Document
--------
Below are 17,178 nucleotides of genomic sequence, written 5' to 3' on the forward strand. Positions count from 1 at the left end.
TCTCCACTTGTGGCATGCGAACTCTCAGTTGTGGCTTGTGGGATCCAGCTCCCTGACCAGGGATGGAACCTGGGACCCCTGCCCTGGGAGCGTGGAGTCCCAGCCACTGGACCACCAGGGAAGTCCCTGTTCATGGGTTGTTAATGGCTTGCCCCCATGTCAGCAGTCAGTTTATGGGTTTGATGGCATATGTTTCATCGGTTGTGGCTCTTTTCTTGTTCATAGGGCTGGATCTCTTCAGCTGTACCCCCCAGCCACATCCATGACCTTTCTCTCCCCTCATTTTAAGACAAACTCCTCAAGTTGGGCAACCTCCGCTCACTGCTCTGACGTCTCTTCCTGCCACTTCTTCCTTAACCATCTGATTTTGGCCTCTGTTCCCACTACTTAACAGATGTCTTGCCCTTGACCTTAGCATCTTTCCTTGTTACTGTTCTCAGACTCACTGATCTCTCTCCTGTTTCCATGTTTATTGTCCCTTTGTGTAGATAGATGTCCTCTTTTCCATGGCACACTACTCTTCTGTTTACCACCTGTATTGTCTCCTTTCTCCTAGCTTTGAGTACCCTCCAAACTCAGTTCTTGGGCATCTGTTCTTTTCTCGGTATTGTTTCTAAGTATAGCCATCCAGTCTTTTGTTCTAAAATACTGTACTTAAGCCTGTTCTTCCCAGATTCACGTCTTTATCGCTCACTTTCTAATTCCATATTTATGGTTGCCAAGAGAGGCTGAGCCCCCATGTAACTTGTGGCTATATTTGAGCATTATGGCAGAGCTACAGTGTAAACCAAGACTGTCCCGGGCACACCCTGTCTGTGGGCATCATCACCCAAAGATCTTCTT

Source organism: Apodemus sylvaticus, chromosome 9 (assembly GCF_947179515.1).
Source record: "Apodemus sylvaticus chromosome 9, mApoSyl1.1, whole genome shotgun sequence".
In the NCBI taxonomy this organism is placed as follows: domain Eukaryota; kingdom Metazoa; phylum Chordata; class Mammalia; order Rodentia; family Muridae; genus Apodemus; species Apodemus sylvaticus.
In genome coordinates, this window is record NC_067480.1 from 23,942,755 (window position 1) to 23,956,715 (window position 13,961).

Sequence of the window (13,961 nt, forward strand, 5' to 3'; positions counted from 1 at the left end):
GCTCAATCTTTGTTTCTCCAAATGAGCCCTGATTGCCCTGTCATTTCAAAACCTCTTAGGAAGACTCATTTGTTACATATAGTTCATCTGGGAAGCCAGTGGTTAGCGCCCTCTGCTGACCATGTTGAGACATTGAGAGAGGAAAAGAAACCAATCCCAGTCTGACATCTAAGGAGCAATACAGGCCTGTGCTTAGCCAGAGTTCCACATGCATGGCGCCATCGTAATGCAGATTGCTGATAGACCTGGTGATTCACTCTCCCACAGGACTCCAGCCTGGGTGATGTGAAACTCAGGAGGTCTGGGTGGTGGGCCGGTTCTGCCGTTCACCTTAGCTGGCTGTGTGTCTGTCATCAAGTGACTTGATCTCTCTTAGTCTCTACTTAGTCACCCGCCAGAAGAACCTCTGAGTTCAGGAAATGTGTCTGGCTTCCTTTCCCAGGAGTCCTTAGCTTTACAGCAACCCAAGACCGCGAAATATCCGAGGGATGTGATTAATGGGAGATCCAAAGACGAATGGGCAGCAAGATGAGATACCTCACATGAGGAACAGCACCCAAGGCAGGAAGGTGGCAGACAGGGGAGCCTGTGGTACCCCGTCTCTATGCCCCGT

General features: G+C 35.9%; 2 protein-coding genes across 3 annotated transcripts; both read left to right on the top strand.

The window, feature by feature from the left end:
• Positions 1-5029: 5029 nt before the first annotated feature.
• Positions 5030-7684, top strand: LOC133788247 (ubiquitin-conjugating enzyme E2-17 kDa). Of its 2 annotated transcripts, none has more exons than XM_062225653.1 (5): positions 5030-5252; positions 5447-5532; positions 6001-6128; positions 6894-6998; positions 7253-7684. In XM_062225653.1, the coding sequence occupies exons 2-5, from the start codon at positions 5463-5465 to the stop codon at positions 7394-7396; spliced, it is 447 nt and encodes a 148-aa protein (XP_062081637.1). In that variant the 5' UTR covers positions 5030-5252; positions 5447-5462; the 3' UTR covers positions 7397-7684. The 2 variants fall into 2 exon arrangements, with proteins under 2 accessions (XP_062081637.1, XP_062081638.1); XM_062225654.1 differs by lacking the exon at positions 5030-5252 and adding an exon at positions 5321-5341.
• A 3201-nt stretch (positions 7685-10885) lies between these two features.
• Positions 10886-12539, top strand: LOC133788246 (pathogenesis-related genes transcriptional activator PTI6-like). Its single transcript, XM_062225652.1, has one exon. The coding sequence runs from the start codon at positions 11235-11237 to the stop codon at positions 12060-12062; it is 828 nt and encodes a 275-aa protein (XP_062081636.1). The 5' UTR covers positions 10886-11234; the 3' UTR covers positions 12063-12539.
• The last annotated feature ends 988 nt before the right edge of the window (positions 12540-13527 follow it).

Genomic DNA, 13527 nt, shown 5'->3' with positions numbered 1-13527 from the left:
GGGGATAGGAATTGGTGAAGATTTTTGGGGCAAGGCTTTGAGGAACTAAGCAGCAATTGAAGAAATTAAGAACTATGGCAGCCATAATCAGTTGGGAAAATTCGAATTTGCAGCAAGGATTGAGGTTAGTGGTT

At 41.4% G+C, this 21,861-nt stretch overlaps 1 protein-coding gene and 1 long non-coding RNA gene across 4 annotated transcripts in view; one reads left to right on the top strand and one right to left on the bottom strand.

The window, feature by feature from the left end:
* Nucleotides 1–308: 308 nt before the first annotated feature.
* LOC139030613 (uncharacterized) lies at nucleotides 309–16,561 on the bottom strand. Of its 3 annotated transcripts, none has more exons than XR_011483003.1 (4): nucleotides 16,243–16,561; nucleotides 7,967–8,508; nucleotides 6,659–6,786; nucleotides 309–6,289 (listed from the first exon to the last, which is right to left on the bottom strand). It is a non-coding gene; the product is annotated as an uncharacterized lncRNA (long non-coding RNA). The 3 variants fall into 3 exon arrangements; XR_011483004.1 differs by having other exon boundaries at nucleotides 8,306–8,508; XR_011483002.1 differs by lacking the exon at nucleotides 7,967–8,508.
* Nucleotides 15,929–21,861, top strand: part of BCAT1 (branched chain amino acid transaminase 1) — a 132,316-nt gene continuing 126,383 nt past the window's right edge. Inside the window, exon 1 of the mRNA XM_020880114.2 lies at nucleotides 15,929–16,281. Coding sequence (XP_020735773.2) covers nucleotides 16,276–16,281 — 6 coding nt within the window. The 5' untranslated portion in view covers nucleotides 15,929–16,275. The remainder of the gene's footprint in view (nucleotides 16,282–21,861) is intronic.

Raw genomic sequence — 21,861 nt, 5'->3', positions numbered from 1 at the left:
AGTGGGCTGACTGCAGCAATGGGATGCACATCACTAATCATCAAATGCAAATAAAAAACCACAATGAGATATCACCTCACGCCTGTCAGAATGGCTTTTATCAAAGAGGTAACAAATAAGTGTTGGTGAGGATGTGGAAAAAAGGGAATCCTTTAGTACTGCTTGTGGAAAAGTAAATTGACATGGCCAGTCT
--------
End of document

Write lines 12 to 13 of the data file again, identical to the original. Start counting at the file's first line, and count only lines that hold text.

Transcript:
• Positions 5030-7684, top strand: LOC133788247 (ubiquitin-conjugating enzyme E2-17 kDa). Of its 2 annotated transcripts, none has more exons than XM_062225653.1 (5): positions 5030-5252; positions 5447-5532; positions 6001-6128; positions 6894-6998; positions 7253-7684. In XM_062225653.1, the coding sequence occupies exons 2-5, from the start codon at positions 5463-5465 to the stop codon at positions 7394-7396; spliced, it is 447 nt and encodes a 148-aa protein (XP_062081637.1). In that variant the 5' UTR covers positions 5030-5252; positions 5447-5462; the 3' UTR covers positions 7397-7684. The 2 variants fall into 2 exon arrangements, with proteins under 2 accessions (XP_062081637.1, XP_062081638.1); XM_062225654.1 differs by lacking the exon at positions 5030-5252 and adding an exon at positions 5321-5341.
• A 3201-nt stretch (positions 7685-10885) lies between these two features.